Another type of antioxidant, hyaluronic acid, also benefits the skin. It plays a major role in collagen production. Collagen is the connective tissue that keeps your skin strong. Hyaluronic acid helps lubricate collagen.
Over time, however, your body has a harder time producing hyaluronic acid. Smoking and an unhealthy diet can also affect your supply of hyaluronic acid. This may lead to wrinkles.6
Antioxidants not only benefit the appearance of your skin, they also help it function properly. As the body ages, skin cells don’t divide as quickly as they used to. This makes the dermis, the inner layer of the skin, thin out over time. The fat cells below the dermis get smaller as well. When these two things happen, you skin is at a higher risk for bruising.7
In addition to supporting your skin health, topical antioxidants can also help protect against sun damage, and help reduce the appearance of dark spots, blemishes and wrinkles.8
Dietary Sources Of Antioxidants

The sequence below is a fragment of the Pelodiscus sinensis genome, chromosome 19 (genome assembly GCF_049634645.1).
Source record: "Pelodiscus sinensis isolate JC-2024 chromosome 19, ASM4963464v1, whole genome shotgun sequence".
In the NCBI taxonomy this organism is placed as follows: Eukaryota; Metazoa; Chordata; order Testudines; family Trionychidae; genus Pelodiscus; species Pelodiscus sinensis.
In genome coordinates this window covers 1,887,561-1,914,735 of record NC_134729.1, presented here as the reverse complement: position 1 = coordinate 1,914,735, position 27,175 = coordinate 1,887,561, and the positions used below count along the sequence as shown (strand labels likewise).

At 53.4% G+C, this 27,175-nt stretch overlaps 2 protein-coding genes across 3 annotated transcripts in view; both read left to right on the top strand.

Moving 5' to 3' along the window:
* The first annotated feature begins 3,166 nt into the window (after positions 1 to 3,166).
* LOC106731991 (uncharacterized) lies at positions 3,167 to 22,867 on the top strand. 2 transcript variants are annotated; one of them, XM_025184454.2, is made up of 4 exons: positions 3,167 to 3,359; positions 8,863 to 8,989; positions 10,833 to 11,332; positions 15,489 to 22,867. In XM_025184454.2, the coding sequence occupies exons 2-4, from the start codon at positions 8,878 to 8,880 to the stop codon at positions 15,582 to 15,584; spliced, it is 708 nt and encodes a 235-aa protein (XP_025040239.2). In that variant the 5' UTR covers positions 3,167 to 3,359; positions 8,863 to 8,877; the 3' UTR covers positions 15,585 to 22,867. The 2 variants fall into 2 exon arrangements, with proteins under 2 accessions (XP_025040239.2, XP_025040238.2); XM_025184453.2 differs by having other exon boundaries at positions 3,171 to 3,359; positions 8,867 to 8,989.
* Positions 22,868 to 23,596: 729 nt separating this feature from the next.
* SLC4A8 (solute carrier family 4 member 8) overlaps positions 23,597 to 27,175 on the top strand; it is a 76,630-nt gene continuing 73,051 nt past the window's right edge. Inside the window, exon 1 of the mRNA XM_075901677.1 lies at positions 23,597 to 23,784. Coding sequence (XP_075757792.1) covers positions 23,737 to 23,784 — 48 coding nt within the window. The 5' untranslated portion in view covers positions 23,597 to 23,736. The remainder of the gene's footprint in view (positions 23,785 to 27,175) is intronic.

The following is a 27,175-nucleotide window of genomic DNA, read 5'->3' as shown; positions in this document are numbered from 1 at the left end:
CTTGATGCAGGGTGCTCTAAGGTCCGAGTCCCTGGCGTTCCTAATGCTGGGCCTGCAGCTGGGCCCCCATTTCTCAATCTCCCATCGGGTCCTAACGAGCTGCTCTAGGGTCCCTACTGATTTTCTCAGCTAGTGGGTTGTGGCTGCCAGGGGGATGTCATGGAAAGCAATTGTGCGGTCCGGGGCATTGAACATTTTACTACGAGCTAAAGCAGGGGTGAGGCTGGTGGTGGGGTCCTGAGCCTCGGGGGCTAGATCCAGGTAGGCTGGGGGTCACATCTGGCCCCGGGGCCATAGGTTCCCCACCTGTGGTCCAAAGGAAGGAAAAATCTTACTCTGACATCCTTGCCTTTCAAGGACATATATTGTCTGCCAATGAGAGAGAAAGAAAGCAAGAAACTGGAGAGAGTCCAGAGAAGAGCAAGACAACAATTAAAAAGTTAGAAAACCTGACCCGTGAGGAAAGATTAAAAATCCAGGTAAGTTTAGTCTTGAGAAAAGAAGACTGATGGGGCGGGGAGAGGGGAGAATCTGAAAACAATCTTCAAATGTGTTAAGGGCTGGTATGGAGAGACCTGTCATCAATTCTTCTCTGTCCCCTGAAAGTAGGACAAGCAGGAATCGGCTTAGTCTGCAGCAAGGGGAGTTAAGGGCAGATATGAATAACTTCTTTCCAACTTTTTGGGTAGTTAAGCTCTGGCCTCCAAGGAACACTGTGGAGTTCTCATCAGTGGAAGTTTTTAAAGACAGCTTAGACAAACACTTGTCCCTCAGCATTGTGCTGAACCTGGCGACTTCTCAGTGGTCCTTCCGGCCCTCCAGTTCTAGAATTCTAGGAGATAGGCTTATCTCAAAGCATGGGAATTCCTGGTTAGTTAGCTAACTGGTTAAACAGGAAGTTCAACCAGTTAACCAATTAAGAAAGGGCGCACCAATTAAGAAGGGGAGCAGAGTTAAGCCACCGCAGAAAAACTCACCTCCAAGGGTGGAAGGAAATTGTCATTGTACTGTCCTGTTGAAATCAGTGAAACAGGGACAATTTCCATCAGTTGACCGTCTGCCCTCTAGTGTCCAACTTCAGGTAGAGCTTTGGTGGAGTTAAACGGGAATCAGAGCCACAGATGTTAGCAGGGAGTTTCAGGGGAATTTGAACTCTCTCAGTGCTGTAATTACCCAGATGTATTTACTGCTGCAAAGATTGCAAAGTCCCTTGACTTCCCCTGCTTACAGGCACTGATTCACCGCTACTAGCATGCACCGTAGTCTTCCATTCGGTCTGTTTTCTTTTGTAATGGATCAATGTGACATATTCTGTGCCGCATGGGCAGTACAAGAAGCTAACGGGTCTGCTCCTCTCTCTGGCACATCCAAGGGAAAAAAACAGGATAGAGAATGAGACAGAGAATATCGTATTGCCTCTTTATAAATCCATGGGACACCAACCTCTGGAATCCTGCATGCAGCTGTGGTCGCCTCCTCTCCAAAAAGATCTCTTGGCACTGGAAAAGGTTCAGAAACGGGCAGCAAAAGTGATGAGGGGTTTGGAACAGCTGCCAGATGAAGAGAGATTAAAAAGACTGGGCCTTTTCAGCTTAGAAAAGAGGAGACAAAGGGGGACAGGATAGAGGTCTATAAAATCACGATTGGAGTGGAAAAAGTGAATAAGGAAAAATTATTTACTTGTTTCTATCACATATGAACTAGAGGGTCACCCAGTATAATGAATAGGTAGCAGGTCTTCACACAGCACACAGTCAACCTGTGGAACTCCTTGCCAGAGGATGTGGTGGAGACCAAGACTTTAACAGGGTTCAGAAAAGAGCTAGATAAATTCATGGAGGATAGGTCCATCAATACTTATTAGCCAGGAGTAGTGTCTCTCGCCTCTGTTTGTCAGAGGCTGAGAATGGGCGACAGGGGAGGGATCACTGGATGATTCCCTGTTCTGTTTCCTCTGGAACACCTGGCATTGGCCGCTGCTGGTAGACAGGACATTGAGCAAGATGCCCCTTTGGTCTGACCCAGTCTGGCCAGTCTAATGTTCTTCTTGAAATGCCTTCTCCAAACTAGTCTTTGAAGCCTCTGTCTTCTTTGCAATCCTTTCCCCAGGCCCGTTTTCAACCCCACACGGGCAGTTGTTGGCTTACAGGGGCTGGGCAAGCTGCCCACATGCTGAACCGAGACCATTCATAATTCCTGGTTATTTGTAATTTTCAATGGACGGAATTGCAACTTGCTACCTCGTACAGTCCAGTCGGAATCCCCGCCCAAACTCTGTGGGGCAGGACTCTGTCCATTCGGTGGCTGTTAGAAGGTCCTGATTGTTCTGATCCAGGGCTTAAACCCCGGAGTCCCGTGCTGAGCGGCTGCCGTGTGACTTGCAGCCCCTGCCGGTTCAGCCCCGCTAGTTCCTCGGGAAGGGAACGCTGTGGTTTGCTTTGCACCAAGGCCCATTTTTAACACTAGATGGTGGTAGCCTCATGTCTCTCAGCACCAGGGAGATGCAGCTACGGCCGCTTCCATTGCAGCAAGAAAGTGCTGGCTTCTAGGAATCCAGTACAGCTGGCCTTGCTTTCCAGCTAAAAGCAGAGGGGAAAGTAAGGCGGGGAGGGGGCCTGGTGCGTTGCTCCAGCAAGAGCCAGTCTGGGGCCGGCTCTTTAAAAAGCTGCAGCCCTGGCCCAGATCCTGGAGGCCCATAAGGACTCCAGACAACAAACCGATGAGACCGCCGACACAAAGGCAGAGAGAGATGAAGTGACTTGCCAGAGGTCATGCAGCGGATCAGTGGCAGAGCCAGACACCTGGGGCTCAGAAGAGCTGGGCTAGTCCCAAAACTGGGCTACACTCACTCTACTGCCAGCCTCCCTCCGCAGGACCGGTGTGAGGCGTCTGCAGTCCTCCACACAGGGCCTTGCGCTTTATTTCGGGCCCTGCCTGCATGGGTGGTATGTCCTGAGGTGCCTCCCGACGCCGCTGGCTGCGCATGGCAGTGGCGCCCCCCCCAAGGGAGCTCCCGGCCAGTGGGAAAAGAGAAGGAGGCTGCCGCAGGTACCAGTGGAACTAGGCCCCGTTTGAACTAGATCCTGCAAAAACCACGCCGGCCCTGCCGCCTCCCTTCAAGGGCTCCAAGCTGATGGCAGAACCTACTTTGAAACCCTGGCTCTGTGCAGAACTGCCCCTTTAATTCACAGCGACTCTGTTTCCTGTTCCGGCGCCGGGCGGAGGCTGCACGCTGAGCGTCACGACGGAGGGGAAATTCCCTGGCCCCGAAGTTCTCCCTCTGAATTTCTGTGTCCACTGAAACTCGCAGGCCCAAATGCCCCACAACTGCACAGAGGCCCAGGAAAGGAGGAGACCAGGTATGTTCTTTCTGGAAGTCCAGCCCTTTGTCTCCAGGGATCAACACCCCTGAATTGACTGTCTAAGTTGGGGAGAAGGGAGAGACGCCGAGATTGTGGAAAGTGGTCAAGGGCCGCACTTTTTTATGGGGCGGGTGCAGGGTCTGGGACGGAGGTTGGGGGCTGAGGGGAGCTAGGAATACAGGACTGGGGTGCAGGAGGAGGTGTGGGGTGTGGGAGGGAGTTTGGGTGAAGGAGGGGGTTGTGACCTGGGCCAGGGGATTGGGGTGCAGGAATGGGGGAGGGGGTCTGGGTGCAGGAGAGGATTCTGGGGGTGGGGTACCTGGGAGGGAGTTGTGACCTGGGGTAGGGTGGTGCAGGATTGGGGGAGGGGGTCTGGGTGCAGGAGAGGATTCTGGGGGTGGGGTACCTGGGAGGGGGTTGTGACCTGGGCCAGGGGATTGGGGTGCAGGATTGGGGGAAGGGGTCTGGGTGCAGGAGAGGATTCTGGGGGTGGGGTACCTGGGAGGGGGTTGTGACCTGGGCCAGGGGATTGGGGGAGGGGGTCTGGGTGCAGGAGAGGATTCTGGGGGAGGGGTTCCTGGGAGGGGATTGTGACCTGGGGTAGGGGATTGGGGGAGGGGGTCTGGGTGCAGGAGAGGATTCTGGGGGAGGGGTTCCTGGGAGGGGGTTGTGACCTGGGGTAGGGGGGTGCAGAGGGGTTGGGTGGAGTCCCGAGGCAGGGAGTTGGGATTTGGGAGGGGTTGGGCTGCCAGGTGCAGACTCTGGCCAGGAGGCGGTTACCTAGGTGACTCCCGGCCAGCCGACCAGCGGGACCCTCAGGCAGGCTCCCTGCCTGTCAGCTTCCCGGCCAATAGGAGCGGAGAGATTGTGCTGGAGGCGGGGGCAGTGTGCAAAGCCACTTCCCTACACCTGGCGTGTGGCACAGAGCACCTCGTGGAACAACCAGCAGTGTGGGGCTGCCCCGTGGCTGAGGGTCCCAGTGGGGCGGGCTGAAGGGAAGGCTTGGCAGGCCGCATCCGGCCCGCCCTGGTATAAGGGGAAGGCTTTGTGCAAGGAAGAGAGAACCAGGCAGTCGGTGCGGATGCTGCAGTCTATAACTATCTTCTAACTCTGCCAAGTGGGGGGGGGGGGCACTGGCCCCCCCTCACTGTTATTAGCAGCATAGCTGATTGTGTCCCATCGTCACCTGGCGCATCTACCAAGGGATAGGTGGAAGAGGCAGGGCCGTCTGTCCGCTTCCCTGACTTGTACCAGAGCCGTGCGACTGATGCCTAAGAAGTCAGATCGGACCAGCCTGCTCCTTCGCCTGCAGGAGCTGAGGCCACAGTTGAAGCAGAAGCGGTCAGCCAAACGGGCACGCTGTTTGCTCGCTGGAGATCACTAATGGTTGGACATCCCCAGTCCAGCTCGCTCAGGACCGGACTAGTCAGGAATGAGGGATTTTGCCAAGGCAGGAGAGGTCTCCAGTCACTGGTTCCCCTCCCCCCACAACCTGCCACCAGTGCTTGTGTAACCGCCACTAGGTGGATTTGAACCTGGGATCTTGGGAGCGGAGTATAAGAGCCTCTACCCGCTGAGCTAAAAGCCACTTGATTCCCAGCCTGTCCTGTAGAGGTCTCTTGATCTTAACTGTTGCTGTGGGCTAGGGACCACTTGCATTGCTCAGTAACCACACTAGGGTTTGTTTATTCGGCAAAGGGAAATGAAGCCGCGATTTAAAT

You’ll find a lot of skin care products made with powerful, potent antioxidants. But you can also get the benefits of these amazing molecules through your diet.
For example, green tea is chock full of antioxidants.9 If green tea isn’t your thing, you can also get antioxidants through foods such as strawberries, apples, pecans, and dark leafy greens.10
When It Comes To Antioxidants, Remember Your A, B, Cs (And E)
As you learned earlier, many of the vitamins you typically consume through foods and drinks are antioxidants. Here’s a look at four in particular: vitamins A, B, C and E.
- Vitamin A
There are several different forms of vitamin A. What they all have in common is that the body converts them to a substance known as retinoic acid. When this acid binds with skin receptors, that helps produce collagen.11
Retinol is a type of vitamin A that is found in many skin care products. In fact, you’ve probably seen it in antioxidant serums. The reason retinol is so popular is that it’s been proven to support your skin’s elasticity and thickness.
Retinol has also been shown to help reduce the appearance of wrinkles. You’ll find retinol in over-the-counter products and in prescription skin care products.12